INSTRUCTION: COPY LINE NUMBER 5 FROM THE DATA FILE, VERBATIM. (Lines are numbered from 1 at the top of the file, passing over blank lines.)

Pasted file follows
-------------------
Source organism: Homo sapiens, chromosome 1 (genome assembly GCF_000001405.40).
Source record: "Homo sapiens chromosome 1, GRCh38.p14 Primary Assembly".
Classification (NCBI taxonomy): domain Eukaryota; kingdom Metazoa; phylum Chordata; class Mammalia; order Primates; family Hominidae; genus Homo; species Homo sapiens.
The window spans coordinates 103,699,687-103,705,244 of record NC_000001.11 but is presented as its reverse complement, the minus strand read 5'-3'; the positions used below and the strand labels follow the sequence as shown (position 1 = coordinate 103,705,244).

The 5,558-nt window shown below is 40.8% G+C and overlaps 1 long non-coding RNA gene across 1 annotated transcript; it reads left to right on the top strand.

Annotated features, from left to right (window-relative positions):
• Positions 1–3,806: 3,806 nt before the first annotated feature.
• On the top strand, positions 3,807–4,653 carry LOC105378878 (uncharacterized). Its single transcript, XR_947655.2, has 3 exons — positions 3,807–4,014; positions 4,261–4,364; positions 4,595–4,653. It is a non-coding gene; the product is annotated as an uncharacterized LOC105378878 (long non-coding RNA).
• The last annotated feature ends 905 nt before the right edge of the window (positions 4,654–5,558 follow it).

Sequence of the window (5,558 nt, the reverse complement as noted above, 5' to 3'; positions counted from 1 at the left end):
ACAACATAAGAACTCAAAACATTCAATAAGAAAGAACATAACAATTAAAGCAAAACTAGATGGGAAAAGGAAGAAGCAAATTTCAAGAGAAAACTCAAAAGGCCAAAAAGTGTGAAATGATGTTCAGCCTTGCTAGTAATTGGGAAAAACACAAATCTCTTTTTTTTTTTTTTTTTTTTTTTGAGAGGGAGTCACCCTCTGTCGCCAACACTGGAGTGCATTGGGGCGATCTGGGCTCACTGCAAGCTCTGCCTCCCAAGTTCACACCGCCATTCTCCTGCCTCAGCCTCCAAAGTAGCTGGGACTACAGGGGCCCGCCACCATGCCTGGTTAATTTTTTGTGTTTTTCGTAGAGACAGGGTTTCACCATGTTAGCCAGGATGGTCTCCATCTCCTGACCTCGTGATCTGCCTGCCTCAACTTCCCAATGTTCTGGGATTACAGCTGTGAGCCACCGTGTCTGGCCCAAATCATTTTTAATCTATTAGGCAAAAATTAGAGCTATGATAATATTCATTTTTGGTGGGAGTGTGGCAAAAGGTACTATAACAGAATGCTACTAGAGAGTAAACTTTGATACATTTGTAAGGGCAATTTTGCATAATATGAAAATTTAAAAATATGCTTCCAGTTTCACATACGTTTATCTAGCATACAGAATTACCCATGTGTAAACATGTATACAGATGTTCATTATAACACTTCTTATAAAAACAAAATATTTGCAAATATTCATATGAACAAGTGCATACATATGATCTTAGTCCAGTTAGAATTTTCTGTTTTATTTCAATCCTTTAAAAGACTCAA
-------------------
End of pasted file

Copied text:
The 5,558-nt window shown below is 40.8% G+C and overlaps 1 long non-coding RNA gene across 1 annotated transcript; it reads left to right on the top strand.